The North Head Walking Track and Lookout Manly
The North Head Walking track at Manly is one of those walks everyone should make time for. It combines 10km of walking paths, three impressive harbour lookoiuts and a fascinating historical site. And best of all, entry is free!
Exploring Sydney’s North Head Sanctuary
Traditionally known as Car-rang-gel, it held great significance for the indigenous people who travelled along the coast to this spot for physical and spiritual healing.
Along with its gorgeous view of Sydney Harbour, a visit to North Head Sanctuary, part of the Sydney Harbour National Park, offers something extra, a glimpse of Sydney’s past.
After Settlement, the site became a quarantine station to house immigrants who had arrived by ship. It also hosted a military fort built to protect the new city from possible invasion. The land here holds many stories, and thankfully they have been preserved for us to discover.
Covering just under 4 square kilometres, North Head is home to some pretty cool wildlife and magnificent vistas.
Learn more about the history of North Head
Make sure you call into the Visitor’s Centre, where volunteers can point out the highlights and give you a map of the various walking tracks. We met Keith, who had lots of tips for making sure we saw as much as possible in the time we had here. He gave us an excellent introduction to the area and was a font of information.
The sanctuary also encompasses North Fort, a former Army base, along with all the natural beauty. Military buffs may be interested in visiting the artillery museum or signing up for a guided tour of the tunnels and gun emplacements which runs every Sunday.
As you follow the walking tracks, you will come across a paved pathway, Australia’s Memorial Walk, which links five monuments built to commemorate the significant conflict periods in Australia’s history.
Take in all the fantastic harbour views
There are also three fantastic lookouts providing different aspects of Sydney Harbour. This one at the Third Quarantine Cemetery offers views across to South Head and its lighthouses.
Walk, run or ride
There is over 10km of well-signposted trails and tracks here. If you want to practice off-road cycling or trail running, I can’t think of a better spot.
Stroll the well-marked walking trails.
It’s also perfect for slow, gentle walks that are suitable for most fitness levels.
Spot some Australian wildlife
Blue Tongue lizards, rainbow lorikeets and kookaburras are almost always around; bandicoots, echidnas, and possums are occasionally spotted at dawn and dusk.
Where to Eat at North Head
At North Head Fort, you will find the aptly named Bella Vista Cafe, where you can take in the view with a fresh juice or coffee. If you are here at breakfast, the coconut and almond bircher muesli is fab!
Also worth a look is the Boiler Room Cafe at Q Station.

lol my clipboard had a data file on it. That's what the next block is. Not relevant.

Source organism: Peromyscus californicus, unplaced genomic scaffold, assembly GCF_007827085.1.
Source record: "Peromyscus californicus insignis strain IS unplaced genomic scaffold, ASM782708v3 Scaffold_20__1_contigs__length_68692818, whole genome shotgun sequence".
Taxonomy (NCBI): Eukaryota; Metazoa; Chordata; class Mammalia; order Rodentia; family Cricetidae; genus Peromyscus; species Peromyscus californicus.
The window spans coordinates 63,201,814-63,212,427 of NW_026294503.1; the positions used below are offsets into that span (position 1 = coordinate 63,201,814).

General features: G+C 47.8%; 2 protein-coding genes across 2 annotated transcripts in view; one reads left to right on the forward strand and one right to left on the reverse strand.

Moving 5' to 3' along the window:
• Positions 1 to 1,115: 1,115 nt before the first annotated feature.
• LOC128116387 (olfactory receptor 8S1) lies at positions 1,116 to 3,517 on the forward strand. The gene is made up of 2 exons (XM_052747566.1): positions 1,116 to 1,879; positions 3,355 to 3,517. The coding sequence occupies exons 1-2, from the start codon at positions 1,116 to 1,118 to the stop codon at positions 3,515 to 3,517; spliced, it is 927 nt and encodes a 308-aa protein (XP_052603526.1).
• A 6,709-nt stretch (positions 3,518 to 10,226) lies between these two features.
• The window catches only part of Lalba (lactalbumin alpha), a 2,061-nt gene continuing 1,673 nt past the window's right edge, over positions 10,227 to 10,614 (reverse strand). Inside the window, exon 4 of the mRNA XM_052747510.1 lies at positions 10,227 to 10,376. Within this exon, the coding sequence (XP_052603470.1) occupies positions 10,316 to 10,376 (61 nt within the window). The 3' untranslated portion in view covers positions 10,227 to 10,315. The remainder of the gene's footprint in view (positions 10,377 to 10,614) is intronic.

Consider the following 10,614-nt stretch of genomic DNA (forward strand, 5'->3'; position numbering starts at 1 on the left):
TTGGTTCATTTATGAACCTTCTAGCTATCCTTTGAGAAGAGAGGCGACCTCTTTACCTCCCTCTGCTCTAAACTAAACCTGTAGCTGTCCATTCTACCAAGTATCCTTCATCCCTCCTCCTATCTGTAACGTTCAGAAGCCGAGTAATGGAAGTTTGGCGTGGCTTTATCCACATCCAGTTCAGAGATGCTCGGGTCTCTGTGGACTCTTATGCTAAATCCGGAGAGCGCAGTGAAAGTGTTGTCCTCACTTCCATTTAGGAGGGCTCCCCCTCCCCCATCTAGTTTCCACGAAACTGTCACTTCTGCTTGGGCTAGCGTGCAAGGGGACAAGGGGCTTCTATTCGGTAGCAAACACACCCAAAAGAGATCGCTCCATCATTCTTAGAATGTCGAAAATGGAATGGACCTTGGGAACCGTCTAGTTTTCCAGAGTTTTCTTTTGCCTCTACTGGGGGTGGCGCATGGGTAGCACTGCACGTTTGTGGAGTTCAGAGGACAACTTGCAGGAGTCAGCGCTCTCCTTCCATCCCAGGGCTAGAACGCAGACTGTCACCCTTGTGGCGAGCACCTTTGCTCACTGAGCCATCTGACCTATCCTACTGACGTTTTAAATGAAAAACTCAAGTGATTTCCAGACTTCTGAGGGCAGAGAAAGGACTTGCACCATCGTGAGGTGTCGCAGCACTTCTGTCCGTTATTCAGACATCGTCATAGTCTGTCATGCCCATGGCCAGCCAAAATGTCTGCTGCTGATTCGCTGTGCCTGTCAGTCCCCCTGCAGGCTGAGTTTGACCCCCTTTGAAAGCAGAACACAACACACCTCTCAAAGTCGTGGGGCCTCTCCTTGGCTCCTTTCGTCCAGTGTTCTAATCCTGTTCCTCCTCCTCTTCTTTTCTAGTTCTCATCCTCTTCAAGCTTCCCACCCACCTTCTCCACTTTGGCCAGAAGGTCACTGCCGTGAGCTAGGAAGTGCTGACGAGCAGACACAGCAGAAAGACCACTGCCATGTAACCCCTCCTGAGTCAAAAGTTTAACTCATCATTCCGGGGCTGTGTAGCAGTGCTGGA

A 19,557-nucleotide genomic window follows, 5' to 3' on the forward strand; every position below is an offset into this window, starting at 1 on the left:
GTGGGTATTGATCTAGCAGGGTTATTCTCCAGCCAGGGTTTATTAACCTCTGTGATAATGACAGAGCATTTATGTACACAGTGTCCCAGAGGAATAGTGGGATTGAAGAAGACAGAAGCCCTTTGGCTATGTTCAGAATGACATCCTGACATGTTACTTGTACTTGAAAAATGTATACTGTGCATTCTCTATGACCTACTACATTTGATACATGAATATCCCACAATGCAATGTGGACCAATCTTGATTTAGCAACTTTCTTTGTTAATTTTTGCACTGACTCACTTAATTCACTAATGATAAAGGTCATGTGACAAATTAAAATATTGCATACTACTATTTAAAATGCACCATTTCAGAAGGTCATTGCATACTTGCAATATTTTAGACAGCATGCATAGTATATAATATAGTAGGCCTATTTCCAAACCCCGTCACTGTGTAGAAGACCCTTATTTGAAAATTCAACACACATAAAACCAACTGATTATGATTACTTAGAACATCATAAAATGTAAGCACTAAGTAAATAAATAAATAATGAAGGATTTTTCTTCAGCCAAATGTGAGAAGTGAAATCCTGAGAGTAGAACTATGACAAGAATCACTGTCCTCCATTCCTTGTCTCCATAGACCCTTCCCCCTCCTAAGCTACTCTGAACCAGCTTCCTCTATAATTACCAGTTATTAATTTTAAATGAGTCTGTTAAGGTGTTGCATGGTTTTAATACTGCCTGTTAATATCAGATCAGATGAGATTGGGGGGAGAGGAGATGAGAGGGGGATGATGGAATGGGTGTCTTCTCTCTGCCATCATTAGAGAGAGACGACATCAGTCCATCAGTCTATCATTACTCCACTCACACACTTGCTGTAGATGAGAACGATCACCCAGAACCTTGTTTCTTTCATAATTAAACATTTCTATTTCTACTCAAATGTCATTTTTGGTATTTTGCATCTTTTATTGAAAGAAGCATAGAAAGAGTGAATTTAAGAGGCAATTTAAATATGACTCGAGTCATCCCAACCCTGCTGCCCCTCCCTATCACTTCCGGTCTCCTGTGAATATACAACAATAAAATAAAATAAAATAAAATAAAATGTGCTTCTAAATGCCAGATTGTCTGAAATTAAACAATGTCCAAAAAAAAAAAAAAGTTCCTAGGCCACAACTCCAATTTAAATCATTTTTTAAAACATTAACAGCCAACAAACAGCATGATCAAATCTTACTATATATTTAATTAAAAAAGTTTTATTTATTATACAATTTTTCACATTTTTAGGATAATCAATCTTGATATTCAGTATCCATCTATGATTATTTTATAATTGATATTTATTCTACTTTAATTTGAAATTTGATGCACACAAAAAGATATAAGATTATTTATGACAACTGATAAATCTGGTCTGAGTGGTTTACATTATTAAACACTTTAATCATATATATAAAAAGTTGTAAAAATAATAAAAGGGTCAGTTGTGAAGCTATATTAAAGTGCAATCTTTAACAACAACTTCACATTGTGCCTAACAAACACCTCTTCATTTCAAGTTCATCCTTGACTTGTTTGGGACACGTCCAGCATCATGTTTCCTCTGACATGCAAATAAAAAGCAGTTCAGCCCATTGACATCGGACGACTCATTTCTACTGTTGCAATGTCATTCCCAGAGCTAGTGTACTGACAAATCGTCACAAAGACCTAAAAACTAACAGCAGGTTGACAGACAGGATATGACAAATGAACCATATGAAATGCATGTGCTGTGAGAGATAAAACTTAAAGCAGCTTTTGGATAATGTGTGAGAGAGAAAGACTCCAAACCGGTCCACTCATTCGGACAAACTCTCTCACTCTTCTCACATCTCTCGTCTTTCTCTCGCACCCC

How to get to North Head Sanctuary
It’s a 45-minute walk from Manly Wharf to North Head Sanctuary. However, the walk from the wharf to the start of the park is very steep. You can also walk into North Head from Shelley Beach.
If you plan on walking, make sure you pick up the free guide from the Manly Information Centre at the wharf, as it’s easy to feel like you are a little lost at the beginning of the track.
If you want to conserve your energy for walking the trails, you can jump on bus 135 from Stand J opposite the wharf to the Visitor’s Centre. On weekdays the first bus leaves Manly Wharf at 7.01am but terminates at Q Station, requiring you to walk about 10 minutes to the Visitor’s Centre; from 8.30am, buses run the complete route.
On the way back to Manly, I recommend turning down Collins Beach Road and detouring along the beach before joining the road again at the end of the beach.
There is minimal parking, which seems to be an excellent deterrent to visitors. On many occasions (admittedly not on summer weekends) we have visited, there have been less than a handful of people here.
From the bus stop, it is a 30-minute easy flat walk to North Head. The views back down the harbour are pretty damn impressive. Looking out to sea, particularly on a grey day, can the surroundings feel so desolate, I can only imagine how those quarantined here must have felt.
Sitting right next door to the Sanctuary is one of Sydney’s most interesting historic sites. Q Station, once the Quarantine Station for the city offers a small museum and a number of interesting tours exploring the history of the site. You can also spend the night, or a few relaxing days here like we did recently.
There are lots to see and do here, so if you have time to spare, I suggest you check it out.
- This track is closed during total fire bans.
- Most of the walks here are suitable for those with limited mobility, and the short lookout walk that starts at the Visitor’s centre is pram friendly.
- There is minimal shelter, so make sure you take sunscreen and wear a hat! I would give this a miss on a sweltering day too.
- Dogs are not allowed in North Head Sanctuary.
When: The North Fort Visitor Centre is open daily from 10am-4pm, except Christmas Day, New Year’s Day and Good Friday.
Want to know more? Visit the North Head Sanctuary web guide